J. Booij

12 June 2009

Mr J. Booij (1966) was appointed professor of Experimental Nuclear Medicine, specialised in neuropsychiatric disorders, at the University of Amsterdam’s Faculty of Medicine (AMC-UvA).

Mr J. Booij (1966) was appointed professor of Experimental Nuclear Medicine, specialised in neuropsychiatric disorders, at the University of Amsterdam's Faculty of Medicine (AMC-UvA).

Neurons in the brain communicate by producing chemical messengers, known as neurotransmitters. Neurons recognise these neurotransmitters on the basis of the specific proteins they express (receptors). Jan Booij's research focuses on identifying and quantifying neurotransmitter receptors by means of SPECT and PET imaging techniques. These techniques use pharmaceuticals labelled with a small amount of radioactive material, known as radiopharmaceuticals. A radiopharmaceutical consists of two components: one determines pharmacological behaviour (it has the ability to bind itself to a specific receptor) while the other consists of a radionuclide. As the radionuclide decays, it emits radiation that can be detected using SPECT or PET imaging techniques. Over the past few years, Jan Booij successfully completed a research project centered on identifying dopamine-producing neurons with SPECT in patients with Parkinson's disease and dementia with Lewy bodies. This technique has since become widely used in clinical diagnostics. He was also involved in intensive efforts to identify dopamine receptors produced during psychotic episodes and determine dopamine release by neurons in drug addicts. Finally, his research efforts focused on the role of serotonin in depression and the effects of XTC use on serotonin-producing neurons.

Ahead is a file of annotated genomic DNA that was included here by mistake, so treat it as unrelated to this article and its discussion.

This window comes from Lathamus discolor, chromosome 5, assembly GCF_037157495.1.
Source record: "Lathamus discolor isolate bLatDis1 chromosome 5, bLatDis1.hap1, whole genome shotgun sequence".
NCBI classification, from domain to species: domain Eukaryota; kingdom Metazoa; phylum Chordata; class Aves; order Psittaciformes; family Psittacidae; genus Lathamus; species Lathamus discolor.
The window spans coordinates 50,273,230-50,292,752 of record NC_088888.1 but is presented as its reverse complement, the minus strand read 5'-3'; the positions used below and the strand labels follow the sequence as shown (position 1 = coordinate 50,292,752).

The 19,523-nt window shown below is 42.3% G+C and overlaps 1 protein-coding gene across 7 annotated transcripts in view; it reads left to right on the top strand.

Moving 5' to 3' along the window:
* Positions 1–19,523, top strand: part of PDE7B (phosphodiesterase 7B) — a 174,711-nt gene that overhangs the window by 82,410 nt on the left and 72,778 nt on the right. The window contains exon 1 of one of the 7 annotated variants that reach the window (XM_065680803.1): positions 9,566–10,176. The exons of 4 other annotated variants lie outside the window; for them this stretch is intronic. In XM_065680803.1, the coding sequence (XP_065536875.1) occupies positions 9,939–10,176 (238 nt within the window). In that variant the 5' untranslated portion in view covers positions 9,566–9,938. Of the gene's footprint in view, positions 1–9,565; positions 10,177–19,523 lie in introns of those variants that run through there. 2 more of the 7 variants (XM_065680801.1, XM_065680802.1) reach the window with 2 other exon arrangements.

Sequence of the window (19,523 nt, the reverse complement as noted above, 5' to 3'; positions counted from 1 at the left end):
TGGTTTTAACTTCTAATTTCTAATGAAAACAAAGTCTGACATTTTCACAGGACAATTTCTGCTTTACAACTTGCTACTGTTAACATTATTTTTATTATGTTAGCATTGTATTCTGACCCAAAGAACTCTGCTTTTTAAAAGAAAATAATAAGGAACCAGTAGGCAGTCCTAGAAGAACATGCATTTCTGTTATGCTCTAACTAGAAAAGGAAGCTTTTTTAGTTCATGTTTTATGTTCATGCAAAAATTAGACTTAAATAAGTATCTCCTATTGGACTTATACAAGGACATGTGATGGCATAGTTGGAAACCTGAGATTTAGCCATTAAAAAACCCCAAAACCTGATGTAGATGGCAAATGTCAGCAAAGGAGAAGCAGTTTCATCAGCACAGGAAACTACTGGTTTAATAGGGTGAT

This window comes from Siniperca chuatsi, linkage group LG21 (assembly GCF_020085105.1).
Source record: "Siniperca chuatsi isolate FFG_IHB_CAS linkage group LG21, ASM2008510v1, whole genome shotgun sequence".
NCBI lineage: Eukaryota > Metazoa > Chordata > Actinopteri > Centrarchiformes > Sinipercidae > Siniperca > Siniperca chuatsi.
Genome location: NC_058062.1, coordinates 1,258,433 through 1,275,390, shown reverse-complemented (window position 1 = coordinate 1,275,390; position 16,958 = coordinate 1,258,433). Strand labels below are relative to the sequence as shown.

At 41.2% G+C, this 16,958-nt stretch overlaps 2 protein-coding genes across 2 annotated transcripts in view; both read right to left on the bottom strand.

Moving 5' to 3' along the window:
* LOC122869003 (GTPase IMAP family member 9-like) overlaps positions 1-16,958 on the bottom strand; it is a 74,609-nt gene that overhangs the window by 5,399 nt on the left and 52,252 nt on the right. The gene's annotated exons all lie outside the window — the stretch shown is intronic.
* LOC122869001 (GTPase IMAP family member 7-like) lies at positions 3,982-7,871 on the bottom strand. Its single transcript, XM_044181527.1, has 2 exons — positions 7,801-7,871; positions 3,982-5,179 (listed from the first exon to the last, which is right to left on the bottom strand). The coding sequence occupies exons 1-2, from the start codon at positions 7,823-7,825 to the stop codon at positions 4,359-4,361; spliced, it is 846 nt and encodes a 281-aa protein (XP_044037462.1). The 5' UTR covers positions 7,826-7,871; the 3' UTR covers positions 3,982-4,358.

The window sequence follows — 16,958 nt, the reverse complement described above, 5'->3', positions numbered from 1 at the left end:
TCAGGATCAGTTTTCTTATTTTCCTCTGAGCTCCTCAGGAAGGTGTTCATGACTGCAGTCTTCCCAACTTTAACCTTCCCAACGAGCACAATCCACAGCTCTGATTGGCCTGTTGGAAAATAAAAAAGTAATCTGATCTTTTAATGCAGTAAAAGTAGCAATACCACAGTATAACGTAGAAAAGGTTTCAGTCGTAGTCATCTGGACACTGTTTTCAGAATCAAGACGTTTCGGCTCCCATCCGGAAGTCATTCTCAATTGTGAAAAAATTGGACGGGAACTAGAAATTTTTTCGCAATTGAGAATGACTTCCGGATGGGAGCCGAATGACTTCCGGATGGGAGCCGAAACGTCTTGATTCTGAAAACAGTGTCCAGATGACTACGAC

Jan Booij's research group is currently working to develop and evaluate new radiopharmaceuticals to identify dopamine receptors with SPECT and PET technology. At present, his group's clinically-oriented research is focusing on the role of the dopaminergic system in cocaine addiction and obesity.

Jan Booij has held various positions at the Amsterdam Medical Centre since 1994. He spent the past few years as a nuclear medicine physician on the nuclear medicine department staff. Booij was also recently appointed a member of the European Association of Nuclear Medicine's neuroimaging commission.

Published by  University of Amsterdam